If lawmakers in Maryland get their way, major highway projects will be put on hold until they figure out how much they'll increase vehicle travel and greenhouse gas emissions.
The Maryland Transportation and Climate Alignment Act, which was introduced last week, would require the state's Department of Transportation and regional transportation planning agencies to assess any proposed highway expansion projects over $10 million to make sure they don't worsen climate pollution and give people options to travel more affordably and sustainably, reports the Baltimore Sun.
The act would also require mitigation measures such as expanding public transit, creating protected bike infrastructure, and locating jobs and amenities near where people live and near transit, reports the Coalition for Smarter Growth, which applauded the act.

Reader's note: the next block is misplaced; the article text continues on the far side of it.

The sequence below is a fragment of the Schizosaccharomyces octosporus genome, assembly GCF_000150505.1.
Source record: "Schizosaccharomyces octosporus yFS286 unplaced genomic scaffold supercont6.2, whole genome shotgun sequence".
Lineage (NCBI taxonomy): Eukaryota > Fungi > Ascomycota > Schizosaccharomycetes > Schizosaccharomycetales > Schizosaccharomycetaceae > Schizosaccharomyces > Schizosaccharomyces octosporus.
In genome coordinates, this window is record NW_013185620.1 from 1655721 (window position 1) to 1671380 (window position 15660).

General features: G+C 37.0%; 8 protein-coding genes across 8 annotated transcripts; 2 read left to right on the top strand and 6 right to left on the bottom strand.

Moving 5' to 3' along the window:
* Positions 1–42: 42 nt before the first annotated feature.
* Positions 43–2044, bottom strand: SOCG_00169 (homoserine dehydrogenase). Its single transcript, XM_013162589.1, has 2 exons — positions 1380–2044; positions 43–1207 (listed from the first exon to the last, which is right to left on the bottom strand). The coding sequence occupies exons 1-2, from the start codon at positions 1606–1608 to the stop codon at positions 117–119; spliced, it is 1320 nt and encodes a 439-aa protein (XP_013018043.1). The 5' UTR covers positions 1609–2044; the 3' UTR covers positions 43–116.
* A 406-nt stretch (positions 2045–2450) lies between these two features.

Colorado and Minnesota have also adopted legislation tied investments to climate goals, but transportation is a "three-legged stool" that doesn't meet climate goals and doesn't address issues like the lack of more affordable and safer alternatives to get around, reports the Sun.
Maryland's plan would be the third leg of a three-legged stool: Last year, the state's Department of Transportation set a goal to reduce per capita vehicle travel by 20% by 2050. Read the Entire Article
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